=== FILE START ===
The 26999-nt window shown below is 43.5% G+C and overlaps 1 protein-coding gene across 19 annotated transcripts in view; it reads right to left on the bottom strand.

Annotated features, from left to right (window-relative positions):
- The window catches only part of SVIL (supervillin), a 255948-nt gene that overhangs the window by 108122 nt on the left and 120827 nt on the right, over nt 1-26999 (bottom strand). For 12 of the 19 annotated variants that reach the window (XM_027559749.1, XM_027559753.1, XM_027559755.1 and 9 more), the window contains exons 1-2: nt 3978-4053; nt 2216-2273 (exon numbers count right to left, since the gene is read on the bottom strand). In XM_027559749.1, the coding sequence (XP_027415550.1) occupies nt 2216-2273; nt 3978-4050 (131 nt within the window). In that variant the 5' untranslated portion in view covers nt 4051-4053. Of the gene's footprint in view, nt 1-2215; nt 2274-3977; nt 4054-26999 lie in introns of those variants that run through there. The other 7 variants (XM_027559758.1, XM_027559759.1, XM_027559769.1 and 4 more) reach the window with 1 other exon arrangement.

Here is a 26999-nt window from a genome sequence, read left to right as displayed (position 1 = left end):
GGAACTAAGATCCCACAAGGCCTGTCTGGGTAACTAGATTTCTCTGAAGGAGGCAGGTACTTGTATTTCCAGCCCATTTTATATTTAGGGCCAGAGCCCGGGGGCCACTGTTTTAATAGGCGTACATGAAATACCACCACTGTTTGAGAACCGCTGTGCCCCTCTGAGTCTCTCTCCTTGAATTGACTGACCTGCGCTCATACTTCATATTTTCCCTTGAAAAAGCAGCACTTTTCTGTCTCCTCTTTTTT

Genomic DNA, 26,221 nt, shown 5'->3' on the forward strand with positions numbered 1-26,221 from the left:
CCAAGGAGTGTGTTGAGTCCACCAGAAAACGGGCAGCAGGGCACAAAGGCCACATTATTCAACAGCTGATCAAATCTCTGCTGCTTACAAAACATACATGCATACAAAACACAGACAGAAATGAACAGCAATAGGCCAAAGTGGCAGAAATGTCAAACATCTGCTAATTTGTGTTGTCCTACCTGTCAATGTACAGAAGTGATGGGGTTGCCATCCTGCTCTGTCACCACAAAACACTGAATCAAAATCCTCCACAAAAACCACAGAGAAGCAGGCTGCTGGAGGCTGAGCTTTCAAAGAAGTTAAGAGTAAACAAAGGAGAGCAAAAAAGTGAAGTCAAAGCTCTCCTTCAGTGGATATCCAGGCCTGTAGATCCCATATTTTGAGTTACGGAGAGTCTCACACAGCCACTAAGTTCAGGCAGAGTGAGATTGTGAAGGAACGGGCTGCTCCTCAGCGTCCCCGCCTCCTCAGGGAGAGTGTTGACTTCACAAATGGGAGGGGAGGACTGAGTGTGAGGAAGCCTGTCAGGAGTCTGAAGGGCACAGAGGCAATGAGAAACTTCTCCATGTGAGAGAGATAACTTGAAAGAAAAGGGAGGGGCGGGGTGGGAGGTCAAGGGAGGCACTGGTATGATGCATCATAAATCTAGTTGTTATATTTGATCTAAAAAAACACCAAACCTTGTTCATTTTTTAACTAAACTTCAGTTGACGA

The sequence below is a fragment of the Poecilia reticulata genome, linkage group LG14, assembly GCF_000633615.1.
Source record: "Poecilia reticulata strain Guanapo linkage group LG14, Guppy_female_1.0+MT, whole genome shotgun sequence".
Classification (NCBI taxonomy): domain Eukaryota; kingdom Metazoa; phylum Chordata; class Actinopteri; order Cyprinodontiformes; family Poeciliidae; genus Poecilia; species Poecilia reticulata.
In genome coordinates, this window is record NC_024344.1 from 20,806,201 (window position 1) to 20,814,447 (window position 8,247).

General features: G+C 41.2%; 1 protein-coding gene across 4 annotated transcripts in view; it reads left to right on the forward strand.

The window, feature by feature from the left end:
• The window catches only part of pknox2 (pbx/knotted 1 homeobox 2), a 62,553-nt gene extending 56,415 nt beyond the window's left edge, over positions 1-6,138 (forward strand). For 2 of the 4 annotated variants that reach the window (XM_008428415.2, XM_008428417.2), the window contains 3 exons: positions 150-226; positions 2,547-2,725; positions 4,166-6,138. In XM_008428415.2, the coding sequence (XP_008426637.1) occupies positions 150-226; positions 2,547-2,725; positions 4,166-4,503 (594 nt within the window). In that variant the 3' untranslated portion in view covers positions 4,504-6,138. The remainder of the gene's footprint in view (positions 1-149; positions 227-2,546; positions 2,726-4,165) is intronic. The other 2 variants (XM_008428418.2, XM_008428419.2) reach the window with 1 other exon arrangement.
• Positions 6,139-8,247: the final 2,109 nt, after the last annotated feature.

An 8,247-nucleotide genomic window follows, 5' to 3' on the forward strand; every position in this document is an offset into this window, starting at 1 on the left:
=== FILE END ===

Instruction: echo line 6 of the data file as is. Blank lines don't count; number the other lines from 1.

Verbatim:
Genomic DNA, 26,221 nt, shown 5'->3' on the forward strand with positions numbered 1-26,221 from the left: